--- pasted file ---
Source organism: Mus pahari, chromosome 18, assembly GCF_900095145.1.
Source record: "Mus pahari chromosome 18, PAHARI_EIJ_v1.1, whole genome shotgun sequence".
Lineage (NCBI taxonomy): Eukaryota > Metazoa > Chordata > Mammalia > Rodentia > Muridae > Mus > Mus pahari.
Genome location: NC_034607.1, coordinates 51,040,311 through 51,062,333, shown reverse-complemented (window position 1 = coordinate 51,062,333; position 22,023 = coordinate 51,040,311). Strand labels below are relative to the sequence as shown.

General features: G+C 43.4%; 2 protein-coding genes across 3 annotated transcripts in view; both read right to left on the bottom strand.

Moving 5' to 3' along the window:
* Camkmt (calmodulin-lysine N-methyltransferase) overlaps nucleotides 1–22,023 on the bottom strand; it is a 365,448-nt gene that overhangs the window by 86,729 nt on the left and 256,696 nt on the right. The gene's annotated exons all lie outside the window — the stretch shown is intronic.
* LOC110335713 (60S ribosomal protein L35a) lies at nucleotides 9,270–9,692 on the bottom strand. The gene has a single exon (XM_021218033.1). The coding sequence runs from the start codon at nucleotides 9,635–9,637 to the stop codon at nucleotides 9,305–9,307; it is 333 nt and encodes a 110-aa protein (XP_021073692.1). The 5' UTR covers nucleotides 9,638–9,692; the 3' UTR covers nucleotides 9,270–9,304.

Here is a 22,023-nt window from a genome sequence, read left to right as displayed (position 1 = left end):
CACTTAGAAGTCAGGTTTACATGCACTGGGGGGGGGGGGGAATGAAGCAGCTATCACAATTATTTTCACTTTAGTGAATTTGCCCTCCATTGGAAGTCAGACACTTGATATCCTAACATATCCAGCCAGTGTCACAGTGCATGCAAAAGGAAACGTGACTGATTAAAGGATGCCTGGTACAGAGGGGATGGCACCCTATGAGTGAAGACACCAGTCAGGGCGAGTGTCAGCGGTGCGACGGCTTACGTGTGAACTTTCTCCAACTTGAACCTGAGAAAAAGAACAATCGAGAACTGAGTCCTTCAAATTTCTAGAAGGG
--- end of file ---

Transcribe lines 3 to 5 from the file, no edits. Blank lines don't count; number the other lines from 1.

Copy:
Lineage (NCBI taxonomy): Eukaryota > Metazoa > Chordata > Mammalia > Rodentia > Muridae > Mus > Mus pahari.
Genome location: NC_034607.1, coordinates 51,040,311 through 51,062,333, shown reverse-complemented (window position 1 = coordinate 51,062,333; position 22,023 = coordinate 51,040,311). Strand labels below are relative to the sequence as shown.

General features: G+C 43.4%; 2 protein-coding genes across 3 annotated transcripts in view; both read right to left on the bottom strand.